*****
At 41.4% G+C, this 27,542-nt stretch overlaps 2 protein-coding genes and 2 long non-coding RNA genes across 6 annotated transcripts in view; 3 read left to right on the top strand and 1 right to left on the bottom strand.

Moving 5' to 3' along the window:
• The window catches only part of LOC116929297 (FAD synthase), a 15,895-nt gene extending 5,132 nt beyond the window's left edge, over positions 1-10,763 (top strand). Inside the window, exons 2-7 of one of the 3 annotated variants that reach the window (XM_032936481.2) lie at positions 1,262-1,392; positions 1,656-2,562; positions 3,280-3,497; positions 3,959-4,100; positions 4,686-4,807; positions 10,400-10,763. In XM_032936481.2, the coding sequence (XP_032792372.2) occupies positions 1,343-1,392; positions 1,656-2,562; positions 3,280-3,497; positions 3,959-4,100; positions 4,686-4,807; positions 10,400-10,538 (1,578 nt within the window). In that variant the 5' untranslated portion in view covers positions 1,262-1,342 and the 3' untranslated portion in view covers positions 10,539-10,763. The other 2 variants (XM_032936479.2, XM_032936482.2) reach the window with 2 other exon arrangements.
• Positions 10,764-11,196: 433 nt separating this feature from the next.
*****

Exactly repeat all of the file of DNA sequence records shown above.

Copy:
At 41.4% G+C, this 27,542-nt stretch overlaps 2 protein-coding genes and 2 long non-coding RNA genes across 6 annotated transcripts in view; 3 read left to right on the top strand and 1 right to left on the bottom strand.

Moving 5' to 3' along the window:
• The window catches only part of LOC116929297 (FAD synthase), a 15,895-nt gene extending 5,132 nt beyond the window's left edge, over positions 1-10,763 (top strand). Inside the window, exons 2-7 of one of the 3 annotated variants that reach the window (XM_032936481.2) lie at positions 1,262-1,392; positions 1,656-2,562; positions 3,280-3,497; positions 3,959-4,100; positions 4,686-4,807; positions 10,400-10,763. In XM_032936481.2, the coding sequence (XP_032792372.2) occupies positions 1,343-1,392; positions 1,656-2,562; positions 3,280-3,497; positions 3,959-4,100; positions 4,686-4,807; positions 10,400-10,538 (1,578 nt within the window). In that variant the 5' untranslated portion in view covers positions 1,262-1,342 and the 3' untranslated portion in view covers positions 10,539-10,763. The other 2 variants (XM_032936479.2, XM_032936482.2) reach the window with 2 other exon arrangements.
• Positions 10,764-11,196: 433 nt separating this feature from the next.